Diastasis Recti Prevention and Treatment

Diastasis recti is a diagnosis that can be treated, no matter how new or old the diastasis is. Sometimes it can be a matter of connecting and progressively overloading your breathing and bracing system, and other times you’ll need to rewire this system and work a bit more from the ground up. That might take a bit longer, but it is still doable. Either way, it’s about taking that good foundation and finding ways to continue strengthening its connections, making our abs stronger and giving the fascia an opportunity to heal.

Then sometimes we have to look at how the systems above and below our core are functioning. Most often, those with a higher diastasis need to address how their upper abs are working as well as their scapular and thoracic mobility and function, and those with a diastasis below the belly button will need to address lower abs as well as lower rib cage, hips, foot, and ankle function. Basically, be sure to check things out beyond how just your core is functioning, particularly if you have already worked on some foundations of breathing and bracing and still have a diastasis. If one area of the body isn’t moving well, it will make the movement happen from elsewhere, often creating more stress and strain across your diastasis

Finally, at times the fascia is just too thinned or stretched out, and in this case you will need surgery. However, learning proper strategies and working on imbalances leading into surgery will only set you up for more success post-surgery. Check out the following articles for more details about preventing and healing a diastasis:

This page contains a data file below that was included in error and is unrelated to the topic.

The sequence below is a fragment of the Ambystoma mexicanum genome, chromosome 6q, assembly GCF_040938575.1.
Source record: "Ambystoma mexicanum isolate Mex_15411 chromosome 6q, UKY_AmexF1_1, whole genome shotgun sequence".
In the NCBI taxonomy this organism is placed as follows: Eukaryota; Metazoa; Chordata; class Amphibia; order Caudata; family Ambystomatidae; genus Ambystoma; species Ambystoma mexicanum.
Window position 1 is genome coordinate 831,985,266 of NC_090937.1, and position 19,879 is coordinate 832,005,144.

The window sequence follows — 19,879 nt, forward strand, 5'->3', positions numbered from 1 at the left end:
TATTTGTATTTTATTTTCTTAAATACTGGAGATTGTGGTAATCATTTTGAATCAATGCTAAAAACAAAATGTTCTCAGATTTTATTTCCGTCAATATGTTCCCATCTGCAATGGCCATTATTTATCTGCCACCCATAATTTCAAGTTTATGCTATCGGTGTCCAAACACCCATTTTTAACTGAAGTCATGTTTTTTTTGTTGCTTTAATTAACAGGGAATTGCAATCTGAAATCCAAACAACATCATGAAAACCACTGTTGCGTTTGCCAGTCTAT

This article was written by Anna Hammond, an amazing Physical Therapist that works at Core Exercise Solutions. You can find out more information about Anna here.

References:

  • Mota, P., Pascoal, A.G., Carita, A.I., & Bø, K. (2015). Prevalence and risk factors of diastasis recti abdominis from late pregnancy to 6 months postpartum, and relationship with lumbo-pelvic pain. Manual Therapy, 20(1), 200-205, https://doi.org/10.1016/j.math.2014.09.002
  • Sperstad, J. B., Tennfjord, M. K., Hilde, G., Ellström-Engh, M., & Bø, K. (2016). Diastasis recti abdominis during pregnancy and 12 months after childbirth: Prevalence, risk factors and report of lumbopelvic pain. British Journal of Sports Medicine, 50(17), 1092–1096. https://doi.org/10.1136/bjsports-2016-096065